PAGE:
The Nissan Skyline Nismo is a limited-run sports sedan set for the Japanese market. Here’s all you need to know about this modern JDM special. 

Love Japanese tuner cars? If you’re on this website, there’s a good chance you’ve answered ‘yes’ to that question. In which case, you’ll be just as intrigued as I am to hear that there’s a new JDM-only performance car on the block. Growing up, these fast forbidden fruits captivated many of us, shrouded in an exotic mystique often only penetrable through car magazines, or video games like Gran Turismo. Nowadays, things are a little different. The internet age means that nothing is scarce or hard to find, and frankly, since the ’90s and ’00s, the modern Japanese domestic market hasn’t exactly been churning out the same rate of sporty gems.

This Nissan Skyline Nismo is a blast from the past in that sense, and a very welcome one. So, if the R35 GT-R’s departure from its Skyline-based roots left you feeling a bit bittersweet about that model line’s fate, this car – nearly 20 years later – should go some way to mending those wounds. Here’s why…

Nissan Skyline Nismo engine bay

Engine Tuning

While the current-gen Nissan GT-R has become its own standalone high-end model, this Nissan Skyline Nismo is made from a recipe that’s much more comparable to the Skyline GT-Rs of old. Nismo has used the modern-day JDM Skyline sedan as a base, and sprinkled on a whole host of extra ingredients to give it a much punchier flavor. Which is exactly what Nissan used to do when building its classic GT-R models.

As for what this newcomer has got up its sleeve, let’s start with the engine. The Nissan Skyline Nismo makes use of a tuned version of the VR30-DDTT. In non-Nissan speak, that’s a 3.0-liter twin-turbo V6 with some additional fettling. For context, the version of this engine found in the current 400R Skyline produces 399hp, but thanks to some work by the guys who build Nissan’s GT500 engines, the VR30’s power output now stands at 414hp in the Nismo. By contrast, the Nissan Z Nismo‘s VR30 produces 420hp.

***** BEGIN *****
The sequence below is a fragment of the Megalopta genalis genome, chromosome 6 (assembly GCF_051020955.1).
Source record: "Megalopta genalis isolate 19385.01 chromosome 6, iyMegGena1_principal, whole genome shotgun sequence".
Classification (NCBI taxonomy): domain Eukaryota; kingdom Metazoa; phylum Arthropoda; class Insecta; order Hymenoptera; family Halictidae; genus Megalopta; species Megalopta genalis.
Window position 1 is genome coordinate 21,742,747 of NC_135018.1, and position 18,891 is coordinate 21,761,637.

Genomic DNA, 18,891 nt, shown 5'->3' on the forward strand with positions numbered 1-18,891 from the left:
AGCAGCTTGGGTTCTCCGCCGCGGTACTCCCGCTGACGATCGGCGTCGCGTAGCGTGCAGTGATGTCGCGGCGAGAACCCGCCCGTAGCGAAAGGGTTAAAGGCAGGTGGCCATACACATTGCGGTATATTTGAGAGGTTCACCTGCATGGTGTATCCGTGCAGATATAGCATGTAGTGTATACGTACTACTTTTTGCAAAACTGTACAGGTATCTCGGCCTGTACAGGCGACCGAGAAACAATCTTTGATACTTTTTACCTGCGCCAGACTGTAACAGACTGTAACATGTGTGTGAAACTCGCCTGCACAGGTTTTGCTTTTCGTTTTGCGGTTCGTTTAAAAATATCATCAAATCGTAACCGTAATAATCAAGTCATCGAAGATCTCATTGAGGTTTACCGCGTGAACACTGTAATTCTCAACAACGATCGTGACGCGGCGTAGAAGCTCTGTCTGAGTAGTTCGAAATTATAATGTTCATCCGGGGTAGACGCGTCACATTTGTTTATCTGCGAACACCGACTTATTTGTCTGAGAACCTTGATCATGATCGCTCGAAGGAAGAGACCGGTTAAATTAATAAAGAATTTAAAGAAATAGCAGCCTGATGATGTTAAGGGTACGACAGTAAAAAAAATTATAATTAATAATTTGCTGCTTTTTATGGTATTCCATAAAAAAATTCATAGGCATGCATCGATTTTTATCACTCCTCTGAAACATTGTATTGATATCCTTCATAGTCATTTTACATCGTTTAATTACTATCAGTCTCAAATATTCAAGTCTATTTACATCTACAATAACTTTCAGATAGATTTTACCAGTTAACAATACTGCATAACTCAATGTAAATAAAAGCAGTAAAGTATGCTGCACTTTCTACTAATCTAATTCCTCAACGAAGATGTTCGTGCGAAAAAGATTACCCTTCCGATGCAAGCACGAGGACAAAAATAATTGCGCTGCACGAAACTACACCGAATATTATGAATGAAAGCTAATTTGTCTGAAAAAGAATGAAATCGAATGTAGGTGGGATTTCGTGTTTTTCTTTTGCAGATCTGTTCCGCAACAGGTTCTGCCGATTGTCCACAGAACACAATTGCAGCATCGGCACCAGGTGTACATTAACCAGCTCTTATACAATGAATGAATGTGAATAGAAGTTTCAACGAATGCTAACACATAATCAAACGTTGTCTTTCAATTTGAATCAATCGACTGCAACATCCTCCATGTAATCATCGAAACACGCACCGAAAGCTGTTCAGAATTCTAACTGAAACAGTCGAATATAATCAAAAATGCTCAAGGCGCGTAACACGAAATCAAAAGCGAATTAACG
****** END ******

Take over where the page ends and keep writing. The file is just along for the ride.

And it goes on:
As for how Nismo has achieved these power gains, well that’s all under wraps for now. Though, if you fancy jumping to conclusions, we’d point you back towards the Z Nismo, which saw greater power levels over the standard car thanks to some extra turbo boost being dialed in. It wouldn’t blow our minds to find out that Nismo has done something similar with the Skyline. Anyway, those 414 ponies get sent to the rear wheels via a 7-speed automatic transmission. Alright, that’s where the old-school façade falls apart, but at least you get to choose between quicker shifts in Sport+ mode, or a smoother drive in regular mode.

Nissan Skyline Nismo rear

Handling Modifications

Plenty of work has gone into making sure that the Nissan Skyline Nismo plays nice with its new-found power. Tires are naturally very important, and as such the ones fitted to the rear axle are 20mm wider than those you’d find on the standard Skyline. Within each tire, sits a bespoke 19-inch Enkei rim, which helps to reduce the car’s unsprung weight. To supplement that, Nismo has also reworked the suspension to reduce body roll, but again, details of what that entails are hazy.

Elsewhere, the Skyline Nismo benefits from new brake pads with a better resistance to fade, while Nissan’s performance engineers have also re-tuned its ABS system to work in conjunction with all those upgraded parts.

Nissan Skyline Nismo interior

Styling Features

Nismo’s modest yet instantly recognizable aesthetic cues are present here, across the whole car. On the outside, black splitters and red accents complement the subtle body kit. That color palette travels through into the car’s upholstery as well. And, although Stealth Grey seems to be Nismo’s go-to launch color these days, you can choose from four additional paints if you’d rather something different. The other options include white, black, a different grey (yawn), and a vibrant red.

As for that aforementioned body kit, it is actually functional as well as just being a visual enhancement. The new bumper moldings help to improve the car’s aerodynamics, while the re-designed grille aids engine cooling.

Nissan Skyline Nismo front

Price & Availability

If you want one, that’ll be fairly difficult to achieve. Only 1000 will enter production, and every single one will remain within the Japanese domestic market. Still, if you were theoretically in the position to buy one, it’d cost you between 7.9M yen to 9.5M yen, depending on trim level. That translates to somewhere between $55,000-$66,500, or £43,500-£52,000. In the grand scheme of things, those prices don’t seem too bad for something so rare.